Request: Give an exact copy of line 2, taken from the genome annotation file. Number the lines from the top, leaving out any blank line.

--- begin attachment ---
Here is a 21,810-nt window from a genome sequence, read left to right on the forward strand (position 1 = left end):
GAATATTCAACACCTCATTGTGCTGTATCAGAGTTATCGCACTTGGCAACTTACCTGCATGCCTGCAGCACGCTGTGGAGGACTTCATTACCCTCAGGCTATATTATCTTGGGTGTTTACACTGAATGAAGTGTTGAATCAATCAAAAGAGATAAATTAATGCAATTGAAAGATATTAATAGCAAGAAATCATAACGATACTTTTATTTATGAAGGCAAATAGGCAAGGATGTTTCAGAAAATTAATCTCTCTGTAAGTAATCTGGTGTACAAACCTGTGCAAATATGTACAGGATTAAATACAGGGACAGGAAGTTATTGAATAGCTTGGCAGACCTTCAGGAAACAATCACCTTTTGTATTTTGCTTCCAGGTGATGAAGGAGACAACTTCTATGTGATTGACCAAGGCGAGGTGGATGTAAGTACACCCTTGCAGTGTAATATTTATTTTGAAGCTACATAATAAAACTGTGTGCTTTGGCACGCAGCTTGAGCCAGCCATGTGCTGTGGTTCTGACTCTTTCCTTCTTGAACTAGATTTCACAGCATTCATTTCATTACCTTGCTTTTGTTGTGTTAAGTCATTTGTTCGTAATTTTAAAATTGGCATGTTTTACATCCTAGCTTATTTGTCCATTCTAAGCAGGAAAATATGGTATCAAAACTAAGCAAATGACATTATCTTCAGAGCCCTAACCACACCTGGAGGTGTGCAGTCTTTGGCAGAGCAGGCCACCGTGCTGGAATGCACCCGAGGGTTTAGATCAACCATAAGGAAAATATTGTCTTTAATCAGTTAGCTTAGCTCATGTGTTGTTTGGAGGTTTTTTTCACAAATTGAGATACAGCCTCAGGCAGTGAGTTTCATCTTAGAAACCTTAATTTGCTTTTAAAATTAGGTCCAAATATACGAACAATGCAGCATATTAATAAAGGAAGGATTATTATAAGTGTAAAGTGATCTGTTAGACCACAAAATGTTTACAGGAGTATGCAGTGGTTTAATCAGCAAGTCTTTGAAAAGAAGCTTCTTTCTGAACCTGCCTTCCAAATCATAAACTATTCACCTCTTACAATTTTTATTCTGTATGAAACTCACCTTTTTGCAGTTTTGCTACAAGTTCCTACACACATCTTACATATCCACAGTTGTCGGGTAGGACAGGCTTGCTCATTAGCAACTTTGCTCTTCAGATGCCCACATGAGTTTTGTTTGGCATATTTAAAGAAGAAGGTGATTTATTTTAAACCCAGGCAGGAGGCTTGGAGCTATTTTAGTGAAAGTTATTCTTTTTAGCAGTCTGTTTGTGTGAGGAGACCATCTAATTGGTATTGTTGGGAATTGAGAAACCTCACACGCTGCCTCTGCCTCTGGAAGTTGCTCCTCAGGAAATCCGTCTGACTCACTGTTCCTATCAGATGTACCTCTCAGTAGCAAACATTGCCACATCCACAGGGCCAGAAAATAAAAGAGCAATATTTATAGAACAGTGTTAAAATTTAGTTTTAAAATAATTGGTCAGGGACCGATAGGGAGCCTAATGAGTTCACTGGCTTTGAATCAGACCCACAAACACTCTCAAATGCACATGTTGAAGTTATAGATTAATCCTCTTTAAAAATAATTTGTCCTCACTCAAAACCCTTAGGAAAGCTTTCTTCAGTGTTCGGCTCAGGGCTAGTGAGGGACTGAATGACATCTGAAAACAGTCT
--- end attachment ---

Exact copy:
GAATATTCAACACCTCATTGTGCTGTATCAGAGTTATCGCACTTGGCAACTTACCTGCATGCCTGCAGCACGCTGTGGAGGACTTCATTACCCTCAGGCTATATTATCTTGGGTGTTTACACTGAATGAAGTGTTGAATCAATCAAAAGAGATAAATTAATGCAATTGAAAGATATTAATAGCAAGAAATCATAACGATACTTTTATTTATGAAGGCAAATAGGCAAGGATGTTTCAGAAAATTAATCTCTCTGTAAGTAATCTGGTGTACAAACCTGTGCAAATATGTACAGGATTAAATACAGGGACAGGAAGTTATTGAATAGCTTGGCAGACCTTCAGGAAACAATCACCTTTTGTATTTTGCTTCCAGGTGATGAAGGAGACAACTTCTATGTGATTGACCAAGGCGAGGTGGATGTAAGTACACCCTTGCAGTGTAATATTTATTTTGAAGCTACATAATAAAACTGTGTGCTTTGGCACGCAGCTTGAGCCAGCCATGTGCTGTGGTTCTGACTCTTTCCTTCTTGAACTAGATTTCACAGCATTCATTTCATTACCTTGCTTTTGTTGTGTTAAGTCATTTGTTCGTAATTTTAAAATTGGCATGTTTTACATCCTAGCTTATTTGTCCATTCTAAGCAGGAAAATATGGTATCAAAACTAAGCAAATGACATTATCTTCAGAGCCCTAACCACACCTGGAGGTGTGCAGTCTTTGGCAGAGCAGGCCACCGTGCTGGAATGCACCCGAGGGTTTAGATCAACCATAAGGAAAATATTGTCTTTAATCAGTTAGCTTAGCTCATGTGTTGTTTGGAGGTTTTTTTCACAAATTGAGATACAGCCTCAGGCAGTGAGTTTCATCTTAGAAACCTTAATTTGCTTTTAAAATTAGGTCCAAATATACGAACAATGCAGCATATTAATAAAGGAAGGATTATTATAAGTGTAAAGTGATCTGTTAGACCACAAAATGTTTACAGGAGTATGCAGTGGTTTAATCAGCAAGTCTTTGAAAAGAAGCTTCTTTCTGAACCTGCCTTCCAAATCATAAACTATTCACCTCTTACAATTTTTATTCTGTATGAAACTCACCTTTTTGCAGTTTTGCTACAAGTTCCTACACACATCTTACATATCCACAGTTGTCGGGTAGGACAGGCTTGCTCATTAGCAACTTTGCTCTTCAGATGCCCACATGAGTTTTGTTTGGCATATTTAAAGAAGAAGGTGATTTATTTTAAACCCAGGCAGGAGGCTTGGAGCTATTTTAGTGAAAGTTATTCTTTTTAGCAGTCTGTTTGTGTGAGGAGACCATCTAATTGGTATTGTTGGGAATTGAGAAACCTCACACGCTGCCTCTGCCTCTGGAAGTTGCTCCTCAGGAAATCCGTCTGACTCACTGTTCCTATCAGATGTACCTCTCAGTAGCAAACATTGCCACATCCACAGGGCCAGAAAATAAAAGAGCAATATTTATAGAACAGTGTTAAAATTTAGTTTTAAAATAATTGGTCAGGGACCGATAGGGAGCCTAATGAGTTCACTGGCTTTGAATCAGACCCACAAACACTCTCAAATGCACATGTTGAAGTTATAGATTAATCCTCTTTAAAAATAATTTGTCCTCACTCAAAACCCTTAGGAAAGCTTTCTTCAGTGTTCGGCTCAGGGCTAGTGAGGGACTGAATGACATCTGAAAACAGTCT